Staff

8.422 Atomic and Optical Physics II
______

Not offered academic year 2025-2026Graduate (Fall)
Prereq: 8.05
Units: 3-0-9
Add to schedule Lecture: MW1-2.30 (32-124)
______
The second of a two-term subject sequence that provides the foundations for contemporary research in selected areas of atomic and optical physics. Non-classical states of light- squeezed states; multi-photon processes, Raman scattering; coherence- level crossings, quantum beats, double resonance, superradiance; trapping and cooling- light forces, laser cooling, atom optics, spectroscopy of trapped atoms and ions; atomic interactions- classical collisions, quantum scattering theory, ultracold collisions; and experimental methods.
M. Zwierlein
Textbooks (Fall 2024)

8.431[J] Nonlinear Optics
______

Graduate (Spring)
(Same subject as 6.6340[J])
Prereq: 6.2300 or 8.03
Units: 3-0-9
______
Techniques of nonlinear optics with emphasis on fundamentals for research in optics, photonics, spectroscopy, and ultrafast science. Topics include: electro-optic modulators and devices, sum and difference frequency generation, and parametric conversion. Nonlinear propagation effects in optical fibers including self-phase modulation, pulse compression, solitons, communication, and femtosecond fiber lasers. Review of quantum mechanics, interaction of light with matter, laser gain and operation, density matrix techniques, perturbation theory, diagrammatic methods, nonlinear spectroscopies, ultrafast lasers and measurements. Discussion of research operations and funding and professional development topics. Introduces fundamental methods and techniques needed for independent research in advanced optics and photonics, but useful in many other engineering and physics disciplines.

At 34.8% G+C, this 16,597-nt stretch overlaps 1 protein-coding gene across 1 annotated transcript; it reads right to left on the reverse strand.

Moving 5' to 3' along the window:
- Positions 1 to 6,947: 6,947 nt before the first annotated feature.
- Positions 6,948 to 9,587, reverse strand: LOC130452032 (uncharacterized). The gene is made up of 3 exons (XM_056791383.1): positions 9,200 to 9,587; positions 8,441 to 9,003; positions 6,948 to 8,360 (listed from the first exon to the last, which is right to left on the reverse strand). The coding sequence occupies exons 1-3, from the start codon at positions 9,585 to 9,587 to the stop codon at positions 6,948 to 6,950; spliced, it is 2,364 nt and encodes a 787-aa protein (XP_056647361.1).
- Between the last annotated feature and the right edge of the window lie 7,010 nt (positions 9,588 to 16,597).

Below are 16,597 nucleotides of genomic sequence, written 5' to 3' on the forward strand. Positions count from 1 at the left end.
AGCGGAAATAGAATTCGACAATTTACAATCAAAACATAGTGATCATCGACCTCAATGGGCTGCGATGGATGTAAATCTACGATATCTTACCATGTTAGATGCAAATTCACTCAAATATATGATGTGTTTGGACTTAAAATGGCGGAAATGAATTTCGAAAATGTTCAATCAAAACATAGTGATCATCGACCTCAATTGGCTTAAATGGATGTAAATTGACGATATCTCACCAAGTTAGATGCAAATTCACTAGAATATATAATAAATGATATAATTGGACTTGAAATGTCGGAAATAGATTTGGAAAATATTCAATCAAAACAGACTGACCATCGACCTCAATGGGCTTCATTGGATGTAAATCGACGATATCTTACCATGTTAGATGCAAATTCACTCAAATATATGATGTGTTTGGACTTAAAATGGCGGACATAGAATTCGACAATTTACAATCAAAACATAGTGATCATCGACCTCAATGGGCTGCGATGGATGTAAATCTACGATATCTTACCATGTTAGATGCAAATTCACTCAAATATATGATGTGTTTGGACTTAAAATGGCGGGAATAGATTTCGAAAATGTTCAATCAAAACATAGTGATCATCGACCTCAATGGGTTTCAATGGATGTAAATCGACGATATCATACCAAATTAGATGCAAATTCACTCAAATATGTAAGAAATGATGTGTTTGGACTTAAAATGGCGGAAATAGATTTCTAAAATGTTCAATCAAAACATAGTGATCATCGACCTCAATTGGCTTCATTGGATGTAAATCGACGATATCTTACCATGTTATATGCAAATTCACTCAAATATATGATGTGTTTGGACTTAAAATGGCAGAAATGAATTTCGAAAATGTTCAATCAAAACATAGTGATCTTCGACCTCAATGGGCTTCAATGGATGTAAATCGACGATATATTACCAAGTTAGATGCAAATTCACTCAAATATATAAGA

Staff

8.481, 8.482 Selected Topics in Physics of Atoms and Radiation
______

Graduate (Fall, Spring)
Not offered regularly; consult department
Prereq: 8.321
Units: 3-0-9
______
Presentation of topics of current interest, with content varying from year to year. Subject not routinely offered; given when sufficient interest is indicated.
Staff

8.511 Theory of Solids I
______

Graduate (Fall)
Prereq: 8.231
Units: 3-0-9
Add to schedule Lecture: MW1-2.30 (2-105) Recitation: F1-2.30 (4-261) +final
______
First term of a theoretical treatment of the physics of solids. Concept of elementary excitations. Symmetry- translational, rotational, and time-reversal invariances- theory of representations. Energy bands- electrons and phonons. Topological band theory. Survey of electronic structure of metals, semimetals, semiconductors, and insulators, excitons, critical points, response functions, and interactions in the electron gas. Theory of superconductivity.
L. Levitov
No textbook information available

8.512 Theory of Solids II
______

Graduate (Spring)
Prereq: 8.511
Units: 3-0-9
______
Second term of a theoretical treatment of the physics of solids. Interacting electron gas: many-body formulation, Feynman diagrams, random phase approximation and beyond. General theory of linear response: dielectric function; sum rules; plasmons; optical properties; applications to semiconductors, metals, and insulators. Transport properties: non-interacting electron gas with impurities, diffusons. Quantum Hall effect: integral and fractional. Electron-phonon interaction: general theory, applications to metals, semiconductors and insulators, polarons, and field-theory description. Superconductivity: experimental observations, phenomenological theories, and BCS theory.
Staff

8.513 Many-Body Theory for Condensed Matter Systems
______

Not offered academic year 2025-2026Graduate (Fall)
Prereq: 8.033, 8.05, 8.08, and 8.231
Units: 3-0-9
Add to schedule Lecture: TR2.30-4 (4-261)
______